Goals Are Bad

Goals are bad.  Maybe not all goals, but most goals are definitely bad.  I spent 20 years failing at goals by definition, i.e. "A goal without a deadline is not a goal, it's a wish."  Okay, so my goals have been wishes.  I've still failed at them.  That all ended a few years ago, though.  I'll get to that.

Right now people are preparing to make New Year's resolutions.  By preparing I mean eating a lot more and exercising less during the Holiday Binge.  I read in the NYT that "Research shows that about 80 percent of people who make resolutions on Jan. 1 fall off the wagon by Valentine’s Day."  Of course that's garbage, because it's more like 95% by Groundhog Day.  Worse, they're the same goals that failed last year.

Don't drive angry. Don't drive angry!

Why do we fail at goals so badly?  Were you paying attention?  GOALS ARE BAD.  That's why.  They're like drugs.  We feel good when we're setting them.  Then we finish setting them and the misery sets in.  Soon we hit bottom and the the only thing that will make us feel good again is some more goal setting.  We should have an anonymous group for goal-setting addicts.  Or we should just quit, cold-turkey, which is what I've done.

"So you just do nothing?"  No, I do a lot.  I just don't use goals to manage my endorphin and serotonin levels.  "But it's impossible to maximize accomplishments without goals!"  No, it's impossible for most people to succeed with goals.  I'll explain why.

By the way, I'm an expert on this topic.  For ten years I failed royally at the Franklin Day Planner system.  It's brilliant, and it's leather.  It works like this:

  • Determine your core values.
    • Set long-term goals to achieve your core values.
      • Set medium-term goals to achieve your long-term goals.
        • Set short-term goals to achieve your medium-term goals.
          • Create Daily Tasks to achieve your short-term goals.
          • Knock out your Daily Tasks consistently.
        • Thereby achieve your short-term goals.
      • Thereby achieve your medium-term goals.
    • Thereby achieve your long-term goals.
  • Thereby become a values-oriented, successful, happy person.
You can chuck the whole chiasmus, though.  If you miss a daily task, simply forward it to the next day.  That was the part that they designed for me.

Here are six reasons that goals are bad:

1. Goals are largely arbitrary.  We pick numbers and dates that have nothing to do with our desires and capacities, which will determine our ability to deliver.

2. Goals are rigid.  They don't allow for our priorities and interests to shift, or for us to get bored or lazy.

3. Goals are cheap.  The ambition required to set goals is significantly less than the ambition required to accomplish them.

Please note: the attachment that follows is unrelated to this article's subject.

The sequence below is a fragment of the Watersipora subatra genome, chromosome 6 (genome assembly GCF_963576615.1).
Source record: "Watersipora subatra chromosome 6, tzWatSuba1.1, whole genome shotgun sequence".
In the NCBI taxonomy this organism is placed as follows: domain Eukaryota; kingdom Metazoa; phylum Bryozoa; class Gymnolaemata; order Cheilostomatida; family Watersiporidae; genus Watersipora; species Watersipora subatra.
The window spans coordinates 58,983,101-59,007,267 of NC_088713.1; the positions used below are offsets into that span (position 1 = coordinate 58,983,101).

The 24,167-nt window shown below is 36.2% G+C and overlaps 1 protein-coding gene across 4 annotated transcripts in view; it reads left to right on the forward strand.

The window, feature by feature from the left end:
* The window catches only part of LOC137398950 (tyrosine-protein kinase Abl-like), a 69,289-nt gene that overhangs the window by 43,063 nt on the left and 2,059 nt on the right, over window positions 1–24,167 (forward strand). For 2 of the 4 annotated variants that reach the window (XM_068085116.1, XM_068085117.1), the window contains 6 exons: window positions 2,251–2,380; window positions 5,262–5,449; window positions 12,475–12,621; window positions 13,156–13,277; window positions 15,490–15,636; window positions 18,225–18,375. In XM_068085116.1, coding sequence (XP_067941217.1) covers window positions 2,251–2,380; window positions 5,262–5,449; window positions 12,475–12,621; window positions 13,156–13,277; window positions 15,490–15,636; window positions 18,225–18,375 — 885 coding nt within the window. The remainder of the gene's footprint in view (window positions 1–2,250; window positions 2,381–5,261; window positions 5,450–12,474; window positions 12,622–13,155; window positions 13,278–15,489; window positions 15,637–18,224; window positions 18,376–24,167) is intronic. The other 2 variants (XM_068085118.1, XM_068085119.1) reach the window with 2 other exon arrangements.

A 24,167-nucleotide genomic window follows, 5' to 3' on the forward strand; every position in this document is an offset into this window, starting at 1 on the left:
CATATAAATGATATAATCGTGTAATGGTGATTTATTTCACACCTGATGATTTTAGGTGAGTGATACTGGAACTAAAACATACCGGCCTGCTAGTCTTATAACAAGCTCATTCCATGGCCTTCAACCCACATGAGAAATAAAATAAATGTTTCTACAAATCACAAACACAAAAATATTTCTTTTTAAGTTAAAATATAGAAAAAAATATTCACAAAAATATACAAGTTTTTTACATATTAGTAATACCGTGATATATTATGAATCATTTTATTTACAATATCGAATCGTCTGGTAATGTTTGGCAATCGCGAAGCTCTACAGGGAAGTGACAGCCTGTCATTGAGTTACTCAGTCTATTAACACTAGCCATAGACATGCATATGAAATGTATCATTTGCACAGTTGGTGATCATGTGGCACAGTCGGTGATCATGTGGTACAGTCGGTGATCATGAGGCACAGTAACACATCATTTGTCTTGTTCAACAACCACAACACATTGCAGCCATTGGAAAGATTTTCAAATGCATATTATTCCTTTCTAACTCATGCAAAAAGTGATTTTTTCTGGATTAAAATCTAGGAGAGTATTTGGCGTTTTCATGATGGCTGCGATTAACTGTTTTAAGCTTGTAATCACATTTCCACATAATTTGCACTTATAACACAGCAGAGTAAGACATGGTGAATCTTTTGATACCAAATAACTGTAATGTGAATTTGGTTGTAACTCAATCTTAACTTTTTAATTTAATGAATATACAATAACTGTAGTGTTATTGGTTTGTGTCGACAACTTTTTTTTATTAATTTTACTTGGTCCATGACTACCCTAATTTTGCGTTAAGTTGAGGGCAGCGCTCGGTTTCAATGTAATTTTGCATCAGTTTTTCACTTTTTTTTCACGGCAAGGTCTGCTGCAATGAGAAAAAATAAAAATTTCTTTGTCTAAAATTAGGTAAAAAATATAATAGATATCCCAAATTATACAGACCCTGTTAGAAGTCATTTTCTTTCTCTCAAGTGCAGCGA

4. Most goals are negative.  "Stop eating garbage."  "Stop yelling at the kids."  The problem is that, like magnetic repulsion, the farther you get from the problem the weaker the motivation gets.

5. Goals cause imaginary baseline shift.  Our goals represent an ideal; they depict how would behave if we weren't behaving the way we do now.  But once we set a goal, we treat it like it's our new baseline.  Of course we can't sustain it, or we would have been doing so already.  Eventually we come up short and feel like losers.

6. Goals report progress as failure.  When we miss a milestone on the way to accomplishing our goal, we think that we've failed.  This saps our motivation, weakens our resolve, and sends us on the path to abandoning our goal entirely, which happens around Valentine's day if you believe the NYT.

That last reason is the very worst.  Imagine that you decide to do 100 sit-ups every day.  You do great for two weeks.  Then, in week three, you miss Wednesday and Friday.  If you didn't have a goal, you would be 500 sit-ups ahead for the week.  You, however, have a goal.  You are 200 sit-ups in the red, and YOU JUST FAILED.  Your motivation will wane, and by Valentines day you won't be doing any sit-ups at all, chocolate abundance notwithstanding.

Nom nom nom.

By the way, in Korea, women give men chocolate for Valentine's day.  대한민국!

A few of you are thinking, "Matt, what are you, some kind of loser?  Where's your positive mental attitude?"  If you're the A-type folks who can do anything through brute force of will, I salute you. (Hi Mom! Hi Danny!)  If you're just self-improvement seminar junkies, you need to believe that you can have your accomplishments without beating yourself up and without spending a fortune to learn new jargon once a year.

Q: With what might one replace goals?
A: Setting direction.

I determine the direction I want to go in key areas of life and I do whatever I can reasonably do, whenever I can do it, to nudge myself in that direction.  I'm talking about daily, deliberate, introspective refinement within the bounds of reality.  This approach yields long-term lifestyle change as well as understanding and satisfaction.  I'm going to blog on this topic for a bit.  Somewhere out there some guy is getting an ulcer because he just forwarded eleven tasks in his day planner and I hope I can get to him before he has to order a page refill.

Update: The post on Succeeding by Setting Direction is here.

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